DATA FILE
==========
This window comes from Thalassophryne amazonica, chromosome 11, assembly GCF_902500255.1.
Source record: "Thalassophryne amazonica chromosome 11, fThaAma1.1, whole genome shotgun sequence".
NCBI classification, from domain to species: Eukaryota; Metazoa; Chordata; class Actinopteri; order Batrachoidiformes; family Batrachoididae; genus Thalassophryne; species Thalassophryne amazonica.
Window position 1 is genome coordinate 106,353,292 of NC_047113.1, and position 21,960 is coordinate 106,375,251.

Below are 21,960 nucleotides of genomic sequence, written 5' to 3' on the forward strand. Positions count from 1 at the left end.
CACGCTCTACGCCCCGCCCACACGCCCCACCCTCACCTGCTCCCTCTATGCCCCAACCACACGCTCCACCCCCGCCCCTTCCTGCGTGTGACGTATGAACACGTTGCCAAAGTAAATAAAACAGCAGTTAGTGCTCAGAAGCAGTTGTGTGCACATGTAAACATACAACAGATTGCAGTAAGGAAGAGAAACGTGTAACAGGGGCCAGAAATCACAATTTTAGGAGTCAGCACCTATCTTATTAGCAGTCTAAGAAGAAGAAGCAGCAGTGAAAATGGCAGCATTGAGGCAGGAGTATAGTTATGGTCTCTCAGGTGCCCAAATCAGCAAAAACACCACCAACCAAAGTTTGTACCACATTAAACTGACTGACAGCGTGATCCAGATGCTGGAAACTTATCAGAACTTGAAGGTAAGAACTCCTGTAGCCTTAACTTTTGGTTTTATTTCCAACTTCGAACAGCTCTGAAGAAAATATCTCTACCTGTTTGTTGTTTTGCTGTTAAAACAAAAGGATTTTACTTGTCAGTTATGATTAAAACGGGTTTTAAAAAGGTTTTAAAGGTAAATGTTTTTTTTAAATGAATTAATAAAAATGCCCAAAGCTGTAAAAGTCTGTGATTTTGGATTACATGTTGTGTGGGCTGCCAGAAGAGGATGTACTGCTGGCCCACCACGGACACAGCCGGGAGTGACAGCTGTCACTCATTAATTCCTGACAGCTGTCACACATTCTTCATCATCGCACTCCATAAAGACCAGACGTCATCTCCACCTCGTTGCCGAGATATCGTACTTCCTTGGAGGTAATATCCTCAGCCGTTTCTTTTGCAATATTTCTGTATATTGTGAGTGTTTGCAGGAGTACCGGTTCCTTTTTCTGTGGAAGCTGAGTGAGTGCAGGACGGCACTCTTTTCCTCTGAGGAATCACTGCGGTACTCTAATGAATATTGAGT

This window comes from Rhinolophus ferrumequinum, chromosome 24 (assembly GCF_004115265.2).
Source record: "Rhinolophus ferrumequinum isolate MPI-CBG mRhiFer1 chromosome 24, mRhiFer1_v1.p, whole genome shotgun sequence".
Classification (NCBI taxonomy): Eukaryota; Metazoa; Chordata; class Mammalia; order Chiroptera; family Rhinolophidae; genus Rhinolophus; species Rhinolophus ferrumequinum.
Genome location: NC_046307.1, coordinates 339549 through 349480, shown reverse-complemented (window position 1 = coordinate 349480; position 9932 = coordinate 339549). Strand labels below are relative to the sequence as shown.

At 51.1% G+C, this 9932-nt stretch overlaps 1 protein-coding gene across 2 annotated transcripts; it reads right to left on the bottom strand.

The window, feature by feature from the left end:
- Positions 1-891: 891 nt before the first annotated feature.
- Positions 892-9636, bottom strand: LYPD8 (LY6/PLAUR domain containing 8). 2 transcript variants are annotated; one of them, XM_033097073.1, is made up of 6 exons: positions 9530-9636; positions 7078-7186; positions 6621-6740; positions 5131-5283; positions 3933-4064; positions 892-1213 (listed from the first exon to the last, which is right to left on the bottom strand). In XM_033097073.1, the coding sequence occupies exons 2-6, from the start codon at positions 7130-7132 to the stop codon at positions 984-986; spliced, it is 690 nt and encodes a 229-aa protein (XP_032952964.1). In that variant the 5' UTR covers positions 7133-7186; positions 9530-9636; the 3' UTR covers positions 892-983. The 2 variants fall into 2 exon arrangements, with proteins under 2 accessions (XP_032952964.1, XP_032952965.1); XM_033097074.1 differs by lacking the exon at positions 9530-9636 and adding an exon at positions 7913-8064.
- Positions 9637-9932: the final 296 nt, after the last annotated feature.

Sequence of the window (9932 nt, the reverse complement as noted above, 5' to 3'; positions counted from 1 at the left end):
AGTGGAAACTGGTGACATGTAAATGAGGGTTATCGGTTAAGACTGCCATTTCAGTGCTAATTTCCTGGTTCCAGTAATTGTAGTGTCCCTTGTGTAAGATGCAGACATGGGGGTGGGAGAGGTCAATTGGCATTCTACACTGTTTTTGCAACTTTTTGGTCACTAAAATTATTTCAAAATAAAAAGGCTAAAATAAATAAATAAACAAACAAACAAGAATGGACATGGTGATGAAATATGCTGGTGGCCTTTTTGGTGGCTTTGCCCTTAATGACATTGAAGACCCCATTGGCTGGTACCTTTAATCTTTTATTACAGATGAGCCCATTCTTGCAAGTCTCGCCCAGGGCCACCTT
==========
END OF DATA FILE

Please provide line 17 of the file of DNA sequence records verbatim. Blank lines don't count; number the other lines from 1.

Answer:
AGTGGAAACTGGTGACATGTAAATGAGGGTTATCGGTTAAGACTGCCATTTCAGTGCTAATTTCCTGGTTCCAGTAATTGTAGTGTCCCTTGTGTAAGATGCAGACATGGGGGTGGGAGAGGTCAATTGGCATTCTACACTGTTTTTGCAACTTTTTGGTCACTAAAATTATTTCAAAATAAAAAGGCTAAAATAAATAAATAAACAAACAAACAAGAATGGACATGGTGATGAAATATGCTGGTGGCCTTTTTGGTGGCTTTGCCCTTAATGACATTGAAGACCCCATTGGCTGGTACCTTTAATCTTTTATTACAGATGAGCCCATTCTTGCAAGTCTCGCCCAGGGCCACCTT